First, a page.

Here is the only piece I could find on the potential impact of the mid-term US elections on mining. I enjoyed it, so I repeat it in the hope you may too.

U.S. Mid-Terms: House Democrats may hurt mining but some relief may come from Senate
By: Dorothy Kosich

Posted: '09-NOV-06 08:00' GMT © Mineweb 1997-2006

RENO, NV ( --With Democrats firmly in control of the U.S. House of Representatives and the Senate, miners can expect House committee leadership changes which, in several cases, will make the going tougher for natural resource companies.

The good news for mining is that Nevada’s Senator Harry Reid, the son of a gold miner, will probably become Senate Majority Leader in January with enough power to bury whatever legislation mining opponents throw at the industry.

Perhaps the most dramatic policy shift will occur in the House Resources Committee as Chairman Richard Pombo, R-California, lost his congressional race. The ranking Democrat on the Resources Committee is hardrock mining’s old foe Nick J. Rahall, D-West Virginia. Rahall has long battled the mining industry to revise the 1872 Mining Law to include a royalty on hardrock mining on public lands.

Miners can also expect Pombo’s battle to reform the Endangered Species Act to die, along with his efforts to allow miners to patent lands surrounding mining operations. Energy policy changes are also anticipated as Pombo’s opponent, wind energy expert, Jerry McNerney will represent California’s 11th Congressional District. The Democratic House is expected to tax oil companies’ profits. House Minority Leader Nancy Pelosi, D-San Francisco, who is expected to become Speaker of the House, has already announced she will work to repeal oil industry subsidies.

Another startling change for mining will be the leadership of the House Committee on Education and the Workforce, currently chaired by Republican Howard “Buck” McKeon. Another long-time mining foe Rep. George Miller, D-California, is the ranking Democrat on the Committee and will most likely become its chairman. Miller had battled the mining industry over mine safety and environmental issues as well as reform of the 1872 Mining Law.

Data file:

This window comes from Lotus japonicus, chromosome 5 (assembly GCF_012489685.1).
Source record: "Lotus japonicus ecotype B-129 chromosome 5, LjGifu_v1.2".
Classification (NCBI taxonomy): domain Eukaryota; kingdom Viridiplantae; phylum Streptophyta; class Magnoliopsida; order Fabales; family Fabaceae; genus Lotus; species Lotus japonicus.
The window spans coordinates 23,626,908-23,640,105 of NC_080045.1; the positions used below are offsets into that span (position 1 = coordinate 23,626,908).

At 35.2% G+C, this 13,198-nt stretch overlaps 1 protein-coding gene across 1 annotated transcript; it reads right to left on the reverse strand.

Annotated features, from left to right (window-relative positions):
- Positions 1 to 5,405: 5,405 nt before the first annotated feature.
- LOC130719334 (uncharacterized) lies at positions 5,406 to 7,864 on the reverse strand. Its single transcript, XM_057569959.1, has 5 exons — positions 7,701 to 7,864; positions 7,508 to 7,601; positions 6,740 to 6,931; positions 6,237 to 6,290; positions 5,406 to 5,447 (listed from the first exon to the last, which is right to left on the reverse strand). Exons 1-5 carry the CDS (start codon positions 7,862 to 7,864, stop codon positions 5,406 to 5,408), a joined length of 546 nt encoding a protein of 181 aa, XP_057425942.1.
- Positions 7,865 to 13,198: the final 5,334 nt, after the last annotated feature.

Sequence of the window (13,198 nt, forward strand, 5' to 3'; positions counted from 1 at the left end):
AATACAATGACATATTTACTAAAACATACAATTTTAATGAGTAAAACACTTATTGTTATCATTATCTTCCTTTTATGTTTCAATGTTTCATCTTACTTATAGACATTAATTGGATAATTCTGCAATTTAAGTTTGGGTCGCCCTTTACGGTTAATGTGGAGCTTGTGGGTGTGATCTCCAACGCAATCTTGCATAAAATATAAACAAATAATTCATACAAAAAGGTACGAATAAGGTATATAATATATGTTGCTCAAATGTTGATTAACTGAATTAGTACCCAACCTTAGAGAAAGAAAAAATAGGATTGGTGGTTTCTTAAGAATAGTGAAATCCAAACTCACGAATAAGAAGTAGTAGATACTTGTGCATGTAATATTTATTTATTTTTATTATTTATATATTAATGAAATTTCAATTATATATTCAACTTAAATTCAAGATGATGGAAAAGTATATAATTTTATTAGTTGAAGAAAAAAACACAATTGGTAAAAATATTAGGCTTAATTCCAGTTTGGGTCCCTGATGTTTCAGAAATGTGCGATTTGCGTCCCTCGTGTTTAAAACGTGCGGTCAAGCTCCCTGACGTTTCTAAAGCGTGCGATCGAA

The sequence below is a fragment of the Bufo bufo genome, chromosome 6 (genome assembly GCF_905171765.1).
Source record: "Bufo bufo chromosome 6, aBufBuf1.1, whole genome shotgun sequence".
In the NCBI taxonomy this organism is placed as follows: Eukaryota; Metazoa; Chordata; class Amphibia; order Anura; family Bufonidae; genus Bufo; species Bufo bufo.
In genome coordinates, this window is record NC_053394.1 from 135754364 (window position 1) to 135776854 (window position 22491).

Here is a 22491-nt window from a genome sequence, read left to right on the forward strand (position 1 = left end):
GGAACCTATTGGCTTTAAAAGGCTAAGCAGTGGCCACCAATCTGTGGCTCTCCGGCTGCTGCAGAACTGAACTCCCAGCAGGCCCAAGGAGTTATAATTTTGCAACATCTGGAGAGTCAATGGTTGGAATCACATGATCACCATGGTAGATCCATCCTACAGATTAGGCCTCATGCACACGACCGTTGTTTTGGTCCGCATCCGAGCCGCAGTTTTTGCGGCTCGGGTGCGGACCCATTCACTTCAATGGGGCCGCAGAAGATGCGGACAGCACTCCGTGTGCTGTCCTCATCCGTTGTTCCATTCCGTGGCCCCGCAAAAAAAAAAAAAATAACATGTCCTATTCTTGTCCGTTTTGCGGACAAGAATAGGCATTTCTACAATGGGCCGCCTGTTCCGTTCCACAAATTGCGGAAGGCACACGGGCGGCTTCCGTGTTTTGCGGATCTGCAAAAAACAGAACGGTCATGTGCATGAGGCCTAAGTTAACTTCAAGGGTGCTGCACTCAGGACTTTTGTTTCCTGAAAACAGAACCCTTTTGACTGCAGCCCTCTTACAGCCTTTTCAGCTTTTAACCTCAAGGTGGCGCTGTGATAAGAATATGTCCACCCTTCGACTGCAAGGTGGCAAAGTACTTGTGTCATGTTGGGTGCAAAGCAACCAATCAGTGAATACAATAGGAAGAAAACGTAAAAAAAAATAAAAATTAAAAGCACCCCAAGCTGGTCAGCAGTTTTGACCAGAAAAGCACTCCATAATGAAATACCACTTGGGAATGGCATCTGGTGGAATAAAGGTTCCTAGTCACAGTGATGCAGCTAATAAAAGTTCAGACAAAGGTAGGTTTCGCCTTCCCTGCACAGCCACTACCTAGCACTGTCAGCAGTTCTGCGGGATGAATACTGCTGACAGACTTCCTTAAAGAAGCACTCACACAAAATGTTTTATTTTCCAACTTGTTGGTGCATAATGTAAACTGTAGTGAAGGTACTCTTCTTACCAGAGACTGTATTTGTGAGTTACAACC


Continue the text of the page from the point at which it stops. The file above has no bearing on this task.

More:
Once the Democrats assume control of the House, Texas Republican Joe Barton will no longer chair the Committee on Energy and Commerce. He will probably be replaced by ranking Democrat John Dingell of Michigan, who has worked fairly well with the mining industry over the years.

Another loss to the mining industry is the defeat of Rep. J.D. Hayworth, R-Arizona. Hayworth served on Ways and Means and the Natural Resources Committees.

Democrat Jim Webb’s official victory over Virginia Sen. George Allen has assured Democrats of 51 seats when the Senate convenes in January. Both Senate independents vote consistently with the Democrats. Current Senate Minority Leader Harry Reid, though, is a strong supporter of U.S. mining, particularly Nevada’s gold mining industry. As Senate Majority Leader, Reid will become even more powerful in halting legislation which could be damaging to mining. Kentucky’s Mitch McConnell is expected to be elected Minority Leader.

The chairmanship of the Senate Energy and Natural Resources Committee will pass from one New Mexico Senator Pete Domenici to his fellow New Mexico Senator Democrat Jeff Bingman, also a strong supporter of natural resource development. While Montana Senator Conrad Burns was defeated largely due to the Abramnoff corruption scandal, his fellow Senator Max Baucus is the ranking Democrat on the Senate Finance Committee. While not as heavily pro-mining as Republican Burns, Baucus does provide support to issues impacting the Montana mining industry. Baucus is now in line to become Finance Committee Chairman.

Mining may suffer with the change in the leadership of the U.S. Senator Committee on Health, Education, Labor and Pensions as Wyoming Republican Senator Michael Enzi will probably be replaced as chairman by renowned liberal Senator Ted Kennedy of Massachusetts. The chairmanship of the Subcommittee on Employment and Workplace Safety will probably pass from Republican Johnny Isakson of Georgia to ranking Democrat Patty Murray of Washington State, who has worked well with the Northwest Mining Association. This particular subcommittee also oversees mining health and safety issues.

Dow Jones industrials reached record highs Wednesday as investors gambled that the huge Democratic victory would result in log jam and keep lawmakers out of the way of business interests.

The overall mood on Wall Street was positive, according to analysts. Mining insiders also suggested that Congress may be so busy with Iraq, the 2008 Presidential Election, and oil companies that mining policy issues may simply be overlooked. In fact, some cynics suggested that the mining industry doesn’t represent much of a political constituency to even warrant much scrutiny over the next two years.